Stressed out in the sunshine
Getting away from it all ... or catching up on paperwork?
Is there an acceptable level of work intrustion while on vacation? Have your say
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LONDON, England (CNN) -- For European workers the summer vacation season is here. Yet new research suggests that many are not enjoying the full recuperative benefits of a fortnight in the sunshine, while some find it the busiest and most stressful time of their working year.
Eight out of 10 workers questioned in a survey by Office Angels recruitment consultancy admitted working an average 25 hours extra in the weeks surrounding their break.
In the same survey five years ago, just 70 percent said they worked 20 extra hours.
For a third of workers the days leading up to their vacation are the most stressful of the year. The same amount said they received no support from colleagues resentful at having to pick up the extra work.
One of the major consequences of this additional stress is that workers find it harder to unwind at the beginning of their break. Rather than leaping straight from office chair to deck chair, two thirds said they allowed up to three days to unwind.
Nor is the aftermath any better. Eighty-six percent said it took just three days for the holiday glow to wear off.
And by the end of the first week back, eight out of 10 workers said they were as stressed as if they had never been away.
"The importance of having a break from work shouldn't be underestimated," says Office Angels managing director Paul Jacobs. "It boosts productivity, motivation and all-round well being.
"Employees need to ensure their staff do get a proper break from work during their holiday and shouldn't expect them to take work with them or contact them unless absolutely necessary."
Ironically, one of the main problems hindering employees' chances of a work-free holiday is the development of technologies designed to increase employees' control over their working lives.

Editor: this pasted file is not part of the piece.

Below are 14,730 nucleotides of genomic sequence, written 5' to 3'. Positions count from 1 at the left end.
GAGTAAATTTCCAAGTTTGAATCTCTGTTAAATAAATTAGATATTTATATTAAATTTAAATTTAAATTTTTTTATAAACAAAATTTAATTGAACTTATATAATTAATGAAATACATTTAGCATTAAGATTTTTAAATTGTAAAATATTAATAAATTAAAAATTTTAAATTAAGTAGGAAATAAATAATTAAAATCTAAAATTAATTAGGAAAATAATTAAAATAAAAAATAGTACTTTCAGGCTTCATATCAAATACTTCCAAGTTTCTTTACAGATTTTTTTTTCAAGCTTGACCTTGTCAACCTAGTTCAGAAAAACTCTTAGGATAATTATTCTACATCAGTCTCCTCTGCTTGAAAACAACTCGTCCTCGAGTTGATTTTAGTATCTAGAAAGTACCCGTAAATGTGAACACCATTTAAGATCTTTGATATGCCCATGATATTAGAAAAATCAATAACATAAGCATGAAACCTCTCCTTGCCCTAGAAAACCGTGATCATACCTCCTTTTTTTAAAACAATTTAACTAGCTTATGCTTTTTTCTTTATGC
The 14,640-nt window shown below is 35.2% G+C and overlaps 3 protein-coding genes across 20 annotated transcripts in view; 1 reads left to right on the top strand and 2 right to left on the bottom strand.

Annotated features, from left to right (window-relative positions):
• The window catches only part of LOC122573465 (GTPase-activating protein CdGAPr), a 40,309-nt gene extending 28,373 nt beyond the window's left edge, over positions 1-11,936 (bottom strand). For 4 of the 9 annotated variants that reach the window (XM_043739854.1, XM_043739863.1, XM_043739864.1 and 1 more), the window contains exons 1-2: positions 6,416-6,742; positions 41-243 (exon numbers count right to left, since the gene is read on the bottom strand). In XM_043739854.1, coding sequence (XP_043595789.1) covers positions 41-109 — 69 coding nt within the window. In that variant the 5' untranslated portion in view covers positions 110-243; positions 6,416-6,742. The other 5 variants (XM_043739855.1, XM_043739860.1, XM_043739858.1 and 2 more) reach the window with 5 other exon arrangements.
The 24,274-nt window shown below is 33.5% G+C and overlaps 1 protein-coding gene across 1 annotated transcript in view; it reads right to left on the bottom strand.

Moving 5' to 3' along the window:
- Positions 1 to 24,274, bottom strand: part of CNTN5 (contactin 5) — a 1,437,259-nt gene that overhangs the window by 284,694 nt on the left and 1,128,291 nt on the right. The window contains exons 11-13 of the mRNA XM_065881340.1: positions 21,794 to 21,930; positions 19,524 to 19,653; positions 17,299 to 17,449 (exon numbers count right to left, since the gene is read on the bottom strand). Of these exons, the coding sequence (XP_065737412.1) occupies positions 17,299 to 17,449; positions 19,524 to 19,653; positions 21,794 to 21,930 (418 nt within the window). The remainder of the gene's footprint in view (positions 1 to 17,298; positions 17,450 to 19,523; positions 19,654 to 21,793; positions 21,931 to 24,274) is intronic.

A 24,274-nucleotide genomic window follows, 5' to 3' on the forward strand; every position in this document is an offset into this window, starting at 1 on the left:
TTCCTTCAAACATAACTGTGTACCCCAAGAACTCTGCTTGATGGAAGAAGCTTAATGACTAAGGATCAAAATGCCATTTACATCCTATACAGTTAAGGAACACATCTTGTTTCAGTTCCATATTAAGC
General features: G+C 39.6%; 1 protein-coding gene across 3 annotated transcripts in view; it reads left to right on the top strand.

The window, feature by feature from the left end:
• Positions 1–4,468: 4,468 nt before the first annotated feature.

While Blackberries, pocket PCs and mobile phones have made it easier to stay in touch with the office, the danger is that workers find it difficult to switch off even when they are supposed to be away from the office.
Poolside phone calls
Three-quarters said they had been contacted while on holiday, an increase of 15 percent in five years. And, while in 1999 most workers resented having to work while on vacation, a majority now expect to handle phone calls and emails from the poolside.
More than a fifth admit working while on holiday, due mainly to anxiety about their job and a desire to reduce the workload awaiting them on their return to the office.
However, there are signs from across the Atlantic that things may be improving with a sunnier business climate.
A recent survey by the American Management Association showed that more than a third of employees planned to take some work away with them, and a quarter said they would be in daily contact with the office.
But Americans are also planning to take more time off this summer than a year ago. More than a quarter said they would be taking more vacation days while 39 percent of employees planned to be away from the office for more than a week at a time -- up by a third on last year.
"Over the past few years downsizing has shifted additional responsibilities to smaller staffs, making it difficult for many employees to get away," said AMA vice president Manny Avramidis.
"We are now beginning to see a shift in this trend as the job market and the economy improve. Fears of being laid off appear to be subsiding so that more employees feel comfortable about using their well-deserved vacation days this summer."